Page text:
Spain urges parents to obey rules and avoid risking children’s health

A boy and his mother give a "long distance hug" to the grandmother in a plaza in Las Palmas de Gran Canaria this Sunday, on the forty-third day of alarm, in which more than six million children up to 14 years have been able to go out for the first time since the beginning of the confinement.

Spanish authorities have warned parents to act responsibly when taking their children out for a walk in order to ensure that the first major easing of the coronavirus lockdown does not become a public health risk.

The sound of children’s voices returned to Spain’s streets on Sunday for the first time in six weeks but the move also fueled chatter on social media amid accusations that some parents were flouting rules.

The government has said that only one adult is allowed to take children out for a maximum of one hour per day and that walks should be within one kilometre of the house.

“The data from the police and state security services shows the majority of people followed the rules and that parents have demonstrated responsibility,” Fernando Grande-Marlaska, Spain’s interior minister, told a press briefing Monday.

“Failure to follow the rules would be to put your children’s health at risk.”

He added that 157 people had been arrested in the country on Sunday for allegedly breaching the lockdown rules, a number that was in line with the daily average.

Salvador Illa, the health minister, called on a “minority” of parents who failed to adhere to the rules to act responsibly and said authorities would boost their vigilance.

“The actions of 99% of Spaniards was exemplary,” he said.

He did not specify whether continued abuse of measures could influence the government’s next planned easing, which would allow adults to leave their house for exercise from May 2, provided that the number of infections in the country continued to fall.

Spain has been under one of the strictest lockdowns in the world since Prime Minister Pedro Sánchez declared the state of emergency on 14 March, with citizens only allowed out to buy food or medicines or visit the doctor. Schoolchildren have been taking their classes remotely.

Bryn Gorry, a Madrid-based English teacher and father of one, said he was aware of some parents breaking the rules on Sunday, adding he knew of some people who let their children play with school friends at the park, ignoring physical distancing rules.

“I think after the first day of rule-breaking, people will be better,” he told Efe.

“As the weather changes, houses with no air conditioning, like mine, will become stifling so some outside time will be useful. My kid has been amazing throughout but she is missing the company of other kids,” he added.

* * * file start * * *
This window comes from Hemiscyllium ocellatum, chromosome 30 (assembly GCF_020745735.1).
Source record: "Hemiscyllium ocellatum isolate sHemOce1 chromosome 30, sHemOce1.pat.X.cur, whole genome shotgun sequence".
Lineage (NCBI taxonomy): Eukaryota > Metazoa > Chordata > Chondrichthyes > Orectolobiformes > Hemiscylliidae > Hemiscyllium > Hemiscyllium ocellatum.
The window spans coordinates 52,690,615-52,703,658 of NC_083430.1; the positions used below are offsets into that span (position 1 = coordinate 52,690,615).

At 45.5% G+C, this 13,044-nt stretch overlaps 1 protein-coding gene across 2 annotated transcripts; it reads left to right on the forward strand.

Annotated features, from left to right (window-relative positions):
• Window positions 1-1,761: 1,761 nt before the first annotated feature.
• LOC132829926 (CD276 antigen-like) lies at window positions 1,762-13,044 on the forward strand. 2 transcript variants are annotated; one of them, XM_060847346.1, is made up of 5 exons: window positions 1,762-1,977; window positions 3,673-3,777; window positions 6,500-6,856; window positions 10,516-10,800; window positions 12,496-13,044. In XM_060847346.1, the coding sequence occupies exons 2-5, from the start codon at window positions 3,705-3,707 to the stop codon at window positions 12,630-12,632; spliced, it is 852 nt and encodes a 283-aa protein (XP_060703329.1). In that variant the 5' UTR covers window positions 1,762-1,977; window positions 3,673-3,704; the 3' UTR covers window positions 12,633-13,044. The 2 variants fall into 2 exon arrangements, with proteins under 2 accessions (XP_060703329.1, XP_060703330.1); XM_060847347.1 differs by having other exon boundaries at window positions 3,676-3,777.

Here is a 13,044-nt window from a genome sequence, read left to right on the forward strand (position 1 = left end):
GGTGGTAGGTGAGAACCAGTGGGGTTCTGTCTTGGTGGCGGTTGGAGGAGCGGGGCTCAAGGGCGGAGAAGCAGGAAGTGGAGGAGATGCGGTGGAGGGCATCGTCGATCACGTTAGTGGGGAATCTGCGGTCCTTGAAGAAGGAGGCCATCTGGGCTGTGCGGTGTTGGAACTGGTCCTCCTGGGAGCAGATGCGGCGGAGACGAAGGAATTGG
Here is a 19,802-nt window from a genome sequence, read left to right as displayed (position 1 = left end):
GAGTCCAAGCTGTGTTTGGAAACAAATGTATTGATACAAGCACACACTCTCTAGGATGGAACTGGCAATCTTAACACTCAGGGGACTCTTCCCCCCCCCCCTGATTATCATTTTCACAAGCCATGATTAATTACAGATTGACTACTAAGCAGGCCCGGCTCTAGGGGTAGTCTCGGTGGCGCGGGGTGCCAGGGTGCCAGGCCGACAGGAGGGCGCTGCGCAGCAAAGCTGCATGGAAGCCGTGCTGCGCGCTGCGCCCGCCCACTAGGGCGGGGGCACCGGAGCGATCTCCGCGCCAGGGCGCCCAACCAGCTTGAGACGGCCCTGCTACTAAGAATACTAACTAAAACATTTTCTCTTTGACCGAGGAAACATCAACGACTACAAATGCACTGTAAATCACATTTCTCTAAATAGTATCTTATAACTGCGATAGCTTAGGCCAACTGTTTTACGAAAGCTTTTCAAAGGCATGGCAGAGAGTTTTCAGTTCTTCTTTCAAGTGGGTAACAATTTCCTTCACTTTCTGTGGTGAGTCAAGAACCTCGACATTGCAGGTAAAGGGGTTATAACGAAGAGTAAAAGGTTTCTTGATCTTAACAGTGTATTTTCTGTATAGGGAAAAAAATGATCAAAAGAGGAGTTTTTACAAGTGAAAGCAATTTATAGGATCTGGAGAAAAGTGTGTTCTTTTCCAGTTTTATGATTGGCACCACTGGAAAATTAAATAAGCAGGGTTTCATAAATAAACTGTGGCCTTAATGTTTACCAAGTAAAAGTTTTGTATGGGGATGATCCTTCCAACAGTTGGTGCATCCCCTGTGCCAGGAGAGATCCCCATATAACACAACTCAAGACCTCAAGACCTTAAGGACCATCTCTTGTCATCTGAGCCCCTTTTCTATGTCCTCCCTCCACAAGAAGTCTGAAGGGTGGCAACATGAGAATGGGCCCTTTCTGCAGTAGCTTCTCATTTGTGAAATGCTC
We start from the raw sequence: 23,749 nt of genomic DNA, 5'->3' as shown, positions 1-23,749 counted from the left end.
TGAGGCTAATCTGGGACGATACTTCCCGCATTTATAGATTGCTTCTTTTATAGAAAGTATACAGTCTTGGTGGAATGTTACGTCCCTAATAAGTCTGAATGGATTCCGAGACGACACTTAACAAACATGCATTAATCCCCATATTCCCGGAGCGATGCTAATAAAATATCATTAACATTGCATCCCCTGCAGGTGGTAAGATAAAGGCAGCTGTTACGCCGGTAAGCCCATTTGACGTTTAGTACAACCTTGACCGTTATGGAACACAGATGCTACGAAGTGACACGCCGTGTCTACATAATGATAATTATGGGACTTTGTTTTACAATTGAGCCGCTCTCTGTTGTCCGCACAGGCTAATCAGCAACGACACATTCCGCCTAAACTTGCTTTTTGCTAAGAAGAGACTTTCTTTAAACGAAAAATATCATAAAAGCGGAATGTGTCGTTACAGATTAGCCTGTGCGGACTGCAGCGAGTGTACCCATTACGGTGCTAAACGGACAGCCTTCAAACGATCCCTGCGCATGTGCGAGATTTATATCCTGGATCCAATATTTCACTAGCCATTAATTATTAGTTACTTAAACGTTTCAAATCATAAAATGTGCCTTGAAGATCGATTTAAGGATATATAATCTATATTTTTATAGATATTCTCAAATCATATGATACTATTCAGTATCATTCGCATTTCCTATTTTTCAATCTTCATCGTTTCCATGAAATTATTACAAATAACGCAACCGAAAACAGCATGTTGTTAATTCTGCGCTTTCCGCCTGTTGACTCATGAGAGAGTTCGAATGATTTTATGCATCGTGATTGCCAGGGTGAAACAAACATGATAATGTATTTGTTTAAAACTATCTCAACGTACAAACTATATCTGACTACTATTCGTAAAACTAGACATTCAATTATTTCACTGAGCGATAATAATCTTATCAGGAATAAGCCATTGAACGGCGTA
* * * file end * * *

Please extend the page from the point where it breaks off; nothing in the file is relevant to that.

Soon after the measure to allow children aged 14 and under out on the street with an adult for a limited time per day came into effect, thousands of social media users shared images purporting to show gatherings of people not adhering to the rules.

The hashtag #niñosenlacalle (“children in the street”) began to trend on Twitter.

By Monday, another hashtag calling for people to act responsibly was the third-most tweeted topic in Spain.

Spain has laid the grisly claim to being one of the deadliest coronavirus hotspots in the world, behind Italy and the United States, but the daily death toll is now dropping.

Health authorities said on Monday said 331 coronavirus patients had died in the last 24 hours, which brings the overall number of fatalities since the outbreak began to 23,521. Over the weekend that number dropped below 300 for the first time in over a month.

More than 100,000 people have recovered from the disease, almost half of the total number of cases detected in the country — 219,764.

The Socialist Party-led coalition government has started an investigation to get a more accurate indication of how many people have contracted the disease by conducting household seroprevalence testing.

Tests will be conducted on 36,000 randomly selected households, with an average of 2.5 members each, throughout the country.

A rapid antibody test will be carried out using a blood sample, followed by a second antibody test.

The study will be carried out in three waves, with an interval of 21 days between them, to see how the virus is evolving.

The health ministry said the investigation will also provide information on the behaviour of the transmission of the virus within households.

The reopening of the country will take place over several phases and physical distancing measures will have to remain in place for several months to avoid a second spike in infections.

[Edited by Zoran Radosavljevic]

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